While this study indicates the overall optimum testing frequency for HbA1c in a large population of patients with diabetes across three centers, there are a number of limitations to the study. We have not examined the impact of this at a doctor or patient level (though subanalysis selecting a single sequential pair of tests from each patient showed the same results), and we were not able, from laboratory data, to differentiate between type 1 and type 2 diabetes (or indeed gestational diabetes) or account for treatment/lifestyle interventions following testing. Similarly, it does not provide data on the reason for the interval between tests. We have previously shown that a range of patient and systemic factors, as well as those associated with health care professionals, can influence testing frequency (20). Furthermore, our findings are associative and do not imply causality, though they do indicate an area of study warranting further investigation. The 5.8% difference in change in HbA1c between 3- and 15-monthly testing may appear small (equivalent to a change in HbA1c of 7.3 to 6.9% [56 to 52 mmol/L]). However, extrapolating from the UK Prospective Diabetes Study data (1), this reduction in mean HbA1c would be associated with reductions in risk of 7% for diabetes-related mortality, 11% for cardiovascular comorbidity (stroke, myocardial infarction, heart failure), and 12% for microvascular complications (1), irrespective of the starting HbA1c. These data indicate that at the population level, lack of conformity to the monitoring frequency for HbA1c recommended in national guidance, whatever the underlying cause, is associated with suboptimal diabetes control and hence potentially increased risk of comorbidities and poorer patient outcomes. The role of monitoring frequency in this important area therefore requires further study.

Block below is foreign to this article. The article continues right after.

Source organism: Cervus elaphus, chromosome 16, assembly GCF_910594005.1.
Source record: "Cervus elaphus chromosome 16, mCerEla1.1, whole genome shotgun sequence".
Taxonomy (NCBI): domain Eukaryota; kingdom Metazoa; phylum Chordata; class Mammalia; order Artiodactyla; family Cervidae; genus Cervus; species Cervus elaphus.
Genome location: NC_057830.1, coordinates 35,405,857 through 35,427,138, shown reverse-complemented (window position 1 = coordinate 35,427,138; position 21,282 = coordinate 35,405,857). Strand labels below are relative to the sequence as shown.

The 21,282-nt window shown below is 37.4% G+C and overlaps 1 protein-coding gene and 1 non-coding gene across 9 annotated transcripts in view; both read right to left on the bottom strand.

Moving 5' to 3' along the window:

Importantly, the study has two wider implications: first, it illustrates the power (and limitations) of using existing laboratory data sets to address key clinical questions and, second, while we have concentrated on HbA1c, this approach provides a model that is applicable to the use of other monitoring tests in a range of other chronic diseases.